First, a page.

Moorestown officials are mulling plans to allow alcohol to be served in at least one more shopping center after a judge last week invalidated an ordinance that lifted a longtime prohibition on the sale of liquor and then essentially restricted it to Moorestown Mall.

"I think the town will likely move forward expeditiously with an ordinance that will still limit where alcohol can be sold in the town" but that won't be as exclusive, Mayor John Button said Monday.

A special council meeting could be held this week to decide how to proceed, he said.

On Wednesday, Superior Court Judge Ronald E. Bookbinder wrote in a 31-page decision that the restriction was "illegal spot zoning" that benefited "particular private interests rather than the collective interests of the community."

He agreed with lawyers for the East Gate Square shopping center who had argued that their client should also be eligible to obtain a liquor license. East Gate, a strip shopping center, is in both Moorestown and Mount Laurel, and is located off Route 38 and Nixon Drive, adjacent to the mall.

In November, after a vigorous campaign, the mall's owners persuaded voters to overturn the town's 100-year-old ban on alcohol sales so that liquor could be served at restaurants they are planning to open as part of a rejuvenation project. The renovation plans include a new cinema complex.

Pennsylvania Real Estate Investment Trust, which also owns Cherry Hill, King of Prussia, and other malls, had proposed a two-question referendum: First, whether to allow liquor, and second, whether to limit it to an indoor shopping center in the zone where the mall is located.

The mall thus was the only place that qualified for liquor sales under this proposal.

PREIT officials have said the question essentially confining liquor sales to the mall was designed to win over residents who had defeated a previous liquor question because they opposed having bars in their quaint downtown.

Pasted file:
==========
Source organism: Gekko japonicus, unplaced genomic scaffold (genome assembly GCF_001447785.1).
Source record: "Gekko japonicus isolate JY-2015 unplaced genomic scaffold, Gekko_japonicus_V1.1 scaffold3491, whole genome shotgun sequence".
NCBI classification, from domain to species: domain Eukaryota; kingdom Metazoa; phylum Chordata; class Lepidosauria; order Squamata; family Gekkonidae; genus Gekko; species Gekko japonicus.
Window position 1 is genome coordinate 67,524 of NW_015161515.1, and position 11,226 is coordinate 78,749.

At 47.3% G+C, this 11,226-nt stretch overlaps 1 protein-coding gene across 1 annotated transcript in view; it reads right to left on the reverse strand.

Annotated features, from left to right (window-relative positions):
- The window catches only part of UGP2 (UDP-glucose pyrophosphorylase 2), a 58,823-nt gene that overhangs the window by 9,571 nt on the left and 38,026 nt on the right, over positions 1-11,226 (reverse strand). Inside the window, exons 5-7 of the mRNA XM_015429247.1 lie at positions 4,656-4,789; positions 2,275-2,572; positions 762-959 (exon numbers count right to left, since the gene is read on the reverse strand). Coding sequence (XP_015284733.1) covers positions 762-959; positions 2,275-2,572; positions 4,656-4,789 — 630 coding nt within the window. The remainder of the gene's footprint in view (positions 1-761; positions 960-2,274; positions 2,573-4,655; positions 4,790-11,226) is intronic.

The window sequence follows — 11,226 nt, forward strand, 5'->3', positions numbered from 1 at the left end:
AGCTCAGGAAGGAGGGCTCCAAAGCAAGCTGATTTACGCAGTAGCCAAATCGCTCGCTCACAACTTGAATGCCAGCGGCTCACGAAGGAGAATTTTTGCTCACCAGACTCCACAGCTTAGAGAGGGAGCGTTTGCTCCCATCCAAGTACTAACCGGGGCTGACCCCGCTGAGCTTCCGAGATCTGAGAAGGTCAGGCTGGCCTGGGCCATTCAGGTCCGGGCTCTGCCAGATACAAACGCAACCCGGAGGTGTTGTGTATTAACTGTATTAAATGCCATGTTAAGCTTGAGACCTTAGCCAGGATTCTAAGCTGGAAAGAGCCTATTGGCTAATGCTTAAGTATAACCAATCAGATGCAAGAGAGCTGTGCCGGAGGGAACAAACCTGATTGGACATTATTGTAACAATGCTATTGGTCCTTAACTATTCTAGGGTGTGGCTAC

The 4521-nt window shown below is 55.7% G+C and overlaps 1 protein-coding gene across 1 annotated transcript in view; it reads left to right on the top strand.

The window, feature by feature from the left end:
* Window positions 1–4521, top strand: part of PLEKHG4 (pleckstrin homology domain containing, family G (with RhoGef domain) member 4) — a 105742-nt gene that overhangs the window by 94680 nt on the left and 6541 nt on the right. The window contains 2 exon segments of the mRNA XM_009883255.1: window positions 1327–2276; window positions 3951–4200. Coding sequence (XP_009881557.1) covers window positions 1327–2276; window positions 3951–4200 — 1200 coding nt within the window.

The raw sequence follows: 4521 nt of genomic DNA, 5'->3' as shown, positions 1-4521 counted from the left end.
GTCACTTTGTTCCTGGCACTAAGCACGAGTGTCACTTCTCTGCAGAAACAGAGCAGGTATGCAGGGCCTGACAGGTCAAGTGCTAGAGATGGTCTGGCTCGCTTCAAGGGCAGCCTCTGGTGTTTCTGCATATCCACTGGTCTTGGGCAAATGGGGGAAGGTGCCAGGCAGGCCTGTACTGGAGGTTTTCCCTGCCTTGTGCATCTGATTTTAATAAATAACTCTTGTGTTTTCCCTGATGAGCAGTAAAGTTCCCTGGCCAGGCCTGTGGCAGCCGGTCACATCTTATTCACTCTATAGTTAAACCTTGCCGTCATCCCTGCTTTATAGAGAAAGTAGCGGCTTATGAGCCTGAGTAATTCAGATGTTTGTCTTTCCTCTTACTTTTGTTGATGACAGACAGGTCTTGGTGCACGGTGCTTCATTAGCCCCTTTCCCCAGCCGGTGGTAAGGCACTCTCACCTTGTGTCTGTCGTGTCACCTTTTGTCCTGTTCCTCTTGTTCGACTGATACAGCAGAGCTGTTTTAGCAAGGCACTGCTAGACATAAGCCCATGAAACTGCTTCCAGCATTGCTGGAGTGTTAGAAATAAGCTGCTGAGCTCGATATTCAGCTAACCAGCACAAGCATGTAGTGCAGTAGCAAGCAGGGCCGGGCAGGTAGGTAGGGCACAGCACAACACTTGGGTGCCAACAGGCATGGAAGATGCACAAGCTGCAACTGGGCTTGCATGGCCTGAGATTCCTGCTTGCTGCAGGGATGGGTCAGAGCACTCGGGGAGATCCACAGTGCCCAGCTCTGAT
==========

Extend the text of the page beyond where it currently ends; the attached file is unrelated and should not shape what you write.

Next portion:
Bookbinder struck down the second question on the ground that voters cannot decide zoning issues.

The mall and East Gate are in the same specially designated zone, and the judge noted that the town's 2009 economic development plan had recommended that liquor be allowed in this district.

The judge said that "the township has not offered any basis, let alone a valid one, for treating the East Gate property differently from the Moorestown Mall property even though the properties are essentially identical and are located within the same zone."

PREIT recently bid a total of $4 million for four restaurants it wants to open at the mall beginning next year. East Gate owners also submitted a $1 million bid for one of the town's six available liquor licenses, but township officials decided to put that one on hold pending the judge's decision.

"The town has to consider drafting an ordinance that's a little more inclusive. . . . Hopefully it will include our property," said East Gate's lawyer, Craig Huber of Archer & Greiner of Haddonfield. He said his client might bid for the sixth license if the town puts it up for sale.

Huber said he doubts the judge's ruling would open up the bidding to downtown establishments.

"There are a lot of problems with parking in the downtown," he said, and state laws prohibit bars from opening near churches and schools.

Tom Coleman III, the township's attorney, did not return a call for comment. But the mayor said that he "always knew it was a possibility" that the judge could overturn the ordinance, and that the township officials would take appropriate steps to "continue to move forward" with the liquor sale process.

"I don't think it will slow it down much at all," he said, saying the liquor licenses are needed to stimulate business at the mall and bring in more tax revenues.

Heather Crowell, a spokeswoman for PREIT, noted that the judge did not invalidate the company's liquor licenses. "We're continuing to pursue the liquor licenses to sell alcohol at the mall," she said. "We'll pursue any legal action we feel is necessary" if there are obstacles.

Crowell said PREIT was in negotiations with potential restaurant owners and hoped to open the first as early as next year.